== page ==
Power Play 

Tech N9ne makes a major move that should push him past (Kansas) city limits

Tech N9ne has nowhere to hide. He crouches behind a speaker stack, catching his breath after a six-song set in 90-degree heat at St. Louis' UMB Bank Pavilion. This maneuver shields him from the fans still buzzing in front of the stage, but it leaves him in full view of followers who line the diagonal barriers that extend from the stage's corners to the back fence. "Yo Tech, we down from KC," shouts a trio of white twentysomethings. "Prospect, Independence Avenue, represent!" Tech, still squatting, smiles and flashes the Dio-patented metal horns. Then his manager Travis O'Guin appears with a box full of snippet samplers of his new disc, Absolute Power (he'll hand out 130,000 before the tour ends), and while hip-hop enthusiasts swarm like fish chasing tourist-tossed pellets, Tech gets a moment of respite.

The diminutive rapper moves to his next stop, camouflaged by his burly associates. He takes a seat in Motorola's Hellomoto booth, which Tech's crew has commandeered as its home base. Hip-hop heads who came for Sprite Liquid Mix Tour headliner Jay-Z join tanned, tattooed skaters who pledge allegiance to second-billed 311 in the slow-moving meet-and-greet line. A good percentage of these patient fans wouldn't wait a hot minute to get almost any other rapper's attention, but Tech, with his drumroll cadence and guitar-solo virtuosity, is the exception.

More than any other current hip-hop performer, Tech can convert concertgoers with his infectious energy and far-out flows. Finally, after a career full of shady industry dealings and poisoned partnerships, he's getting the chance. But Tech's biggest selling points -- his high visibility, accessibility and unique appeal -- can also be a curse.

Back in Kansas City, it's hard to imagine Tech N9ne (n Aaron Yates) isn't already a star. Last year's AngHellic, a mind-blowing collection of futuristic rap tunes dealing with death, debauchery and deliverance, broke the area's SoundScan record, outpacing every other disc ever released there, with sales exceeding 20,000 copies in the first week. Wherever he goes, Tech gets mobbed, deep. Not that such attention has made him reclusive: Tech appears at more clubs than cover charges. He's so ubiquitous that some of his friends marvel that people still pay to see him in concert.

Tech learned the value of gettin' around from the late Tupac Shakur. In 1993, while in Los Angeles working on the soundtrack to the 2Pac film Gang Related, Tech noticed that Shakur appeared at every party. "You'd see him different places the same night," he recalls. "Whenever something hot was goin' off, he'd be there."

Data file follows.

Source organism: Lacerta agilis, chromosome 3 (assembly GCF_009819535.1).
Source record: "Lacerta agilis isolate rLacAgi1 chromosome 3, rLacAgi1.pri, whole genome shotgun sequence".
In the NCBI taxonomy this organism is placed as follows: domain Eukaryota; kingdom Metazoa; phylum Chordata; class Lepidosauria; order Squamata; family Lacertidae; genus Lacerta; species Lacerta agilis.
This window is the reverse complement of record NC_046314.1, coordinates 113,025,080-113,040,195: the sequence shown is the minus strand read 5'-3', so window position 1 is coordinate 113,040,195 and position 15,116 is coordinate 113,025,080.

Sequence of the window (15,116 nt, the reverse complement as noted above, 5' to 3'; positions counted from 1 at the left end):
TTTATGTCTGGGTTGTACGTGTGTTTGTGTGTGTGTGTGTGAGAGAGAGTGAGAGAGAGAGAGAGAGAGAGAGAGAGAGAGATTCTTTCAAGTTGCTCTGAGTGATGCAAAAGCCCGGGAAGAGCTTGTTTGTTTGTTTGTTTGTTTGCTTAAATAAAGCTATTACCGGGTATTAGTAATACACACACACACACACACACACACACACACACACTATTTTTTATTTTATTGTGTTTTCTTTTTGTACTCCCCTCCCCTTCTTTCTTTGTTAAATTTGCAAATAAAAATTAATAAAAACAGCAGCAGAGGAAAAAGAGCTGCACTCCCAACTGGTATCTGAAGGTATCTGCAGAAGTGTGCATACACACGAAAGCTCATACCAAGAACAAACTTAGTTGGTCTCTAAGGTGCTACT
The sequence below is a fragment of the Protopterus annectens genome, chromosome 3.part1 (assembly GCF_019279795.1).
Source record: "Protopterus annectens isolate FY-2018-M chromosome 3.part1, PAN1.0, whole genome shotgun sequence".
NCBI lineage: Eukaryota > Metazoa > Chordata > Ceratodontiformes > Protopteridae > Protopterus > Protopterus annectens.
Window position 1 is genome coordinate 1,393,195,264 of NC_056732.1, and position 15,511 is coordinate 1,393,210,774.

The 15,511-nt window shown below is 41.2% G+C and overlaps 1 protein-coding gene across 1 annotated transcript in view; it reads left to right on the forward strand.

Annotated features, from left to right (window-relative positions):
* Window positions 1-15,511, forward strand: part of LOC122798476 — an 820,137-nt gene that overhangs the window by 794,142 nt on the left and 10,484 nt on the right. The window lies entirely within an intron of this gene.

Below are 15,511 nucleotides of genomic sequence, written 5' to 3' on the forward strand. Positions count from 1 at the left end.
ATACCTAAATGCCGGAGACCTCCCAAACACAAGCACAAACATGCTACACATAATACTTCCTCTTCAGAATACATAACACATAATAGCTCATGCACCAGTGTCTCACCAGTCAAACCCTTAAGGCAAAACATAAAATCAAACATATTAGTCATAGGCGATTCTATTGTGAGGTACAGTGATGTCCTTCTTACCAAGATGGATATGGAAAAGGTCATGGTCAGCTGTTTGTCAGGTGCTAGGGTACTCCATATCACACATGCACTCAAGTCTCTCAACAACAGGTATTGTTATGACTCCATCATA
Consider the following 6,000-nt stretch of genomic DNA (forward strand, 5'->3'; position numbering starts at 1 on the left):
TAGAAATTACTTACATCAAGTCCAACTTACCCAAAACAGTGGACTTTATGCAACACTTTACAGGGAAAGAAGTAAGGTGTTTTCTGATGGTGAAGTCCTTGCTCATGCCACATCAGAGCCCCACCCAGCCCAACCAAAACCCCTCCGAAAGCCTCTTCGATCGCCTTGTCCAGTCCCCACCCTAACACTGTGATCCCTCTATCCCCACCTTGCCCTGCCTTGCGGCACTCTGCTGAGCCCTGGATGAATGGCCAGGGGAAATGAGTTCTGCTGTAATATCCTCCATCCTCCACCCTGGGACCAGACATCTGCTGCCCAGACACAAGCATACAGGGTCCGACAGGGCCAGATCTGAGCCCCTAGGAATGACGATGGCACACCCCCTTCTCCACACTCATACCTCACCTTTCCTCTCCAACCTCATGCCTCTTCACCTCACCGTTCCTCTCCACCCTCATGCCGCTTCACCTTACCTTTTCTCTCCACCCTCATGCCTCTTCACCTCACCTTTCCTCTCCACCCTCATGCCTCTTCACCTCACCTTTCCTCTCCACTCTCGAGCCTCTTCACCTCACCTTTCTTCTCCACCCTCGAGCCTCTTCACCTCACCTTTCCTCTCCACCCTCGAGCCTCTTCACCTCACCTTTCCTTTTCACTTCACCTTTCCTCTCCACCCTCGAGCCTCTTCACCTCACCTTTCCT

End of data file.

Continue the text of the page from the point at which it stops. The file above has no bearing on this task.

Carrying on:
Then again, Shakur was an infamous trouble magnet. Although Tech hasn't yet become a target of high-profile national rivals, he gets his share of unwanted attention, to the point that friends plead with him to don a bulletproof vest. So far, the worst he's experienced is some fighting words from misguided MCs. Tech has been known to put together a ferocious diss track, bring it back to the club at which he was confronted and have the DJ throw it into the mix. "You're in the place, and this song comes on talking about you, and everyone's looking at you and singing it," Tech says, detailing the plight of his victim. "I made a club hit out of your ass."

On Absolute Power, Tech settles a score with longtime producer Don Juan, who handled several of the tracks on AngHellic. The two parted ways after a financial feud, and though that dispute has been settled, the wounds haven't healed. Tech needles his former beatmaker with this savage passage: Keep talking crazy/and I'm a let 'em know where you keep your baby, and where you stay, D. To those concerned that he may have gone too far with such threats, Tech responds in the chorus: Some say I should worry and watch where I walk/Yadda yadda yadda/That's just talk.

"I never scare," Tech says defiantly, but even though he won't back down on wax, he's also essentially harmless outside the studio. Unlike Tupac, from whom he says he learned the value of calling out enemies by name, Tech isn't living the thug life. "I'm the nicest person," he claims. "If you've got a problem with me, there's something wrong with you."

Still, behind Tech's easy smile and charismatic personality lie the tears of a killer clown. After an ill-fated collaboration with Jimmy Jam and Terry Lewis that led to a never-released album and another unreleased disc under the Qwest/Warner Brothers imprint, Tech became business partners with O'Guin, who freed the rapper from a maze of questionable contracts. After initially planning to release AngHellic independently, the pair thought they'd found a permanent home at JCOR, an Interscope-associated label. But months after that disc exploded on the home front and seemed poised to do so nationwide, Tech and O'Guin realized their deal was going sour.

AngHellic's signature tune, "It's Alive," is a thrilling hometown-pride anthem spiked with an adrenalized drum & bass breakdown. It could've been a smash to rival Nelly's "Country Grammar (Hot Sh**t)" and Petey Pablo's "Raise Up," but JCOR never delivered the video it promised, nor did the label come through with radio promotion. At the beginning of 2002, the label dissolved under allegations that owner Jay Faires, formerly the head of Mammoth Records, had been embezzling from his employees' retirement funds. Consequently, AngHellic was pulled from print, though demand remains high. Fortunately, Tech was able to retrieve the rights to the master copy, and he plans to re-release it, with three new tracks, within the next year.

Tech's team took away something else of value from the label -- a relationship with Dave Weiner, the talent scout who assembled much of JCOR's dazzling roster. After quitting JCOR in disgust, Weiner met with Mark Cerami, his former mentor at Priority Records (Ice Cube, Ice-T, N.W.A.). The two planned a new partnership called MSC Entertainment, a well-funded machine with impressive distribution capabilities. MSC's first client is Tech N9ne, which means its entire staff, including fourteen workers in Los Angeles alone, is working full-time to prepare the music world for Absolute Power's September 24 release.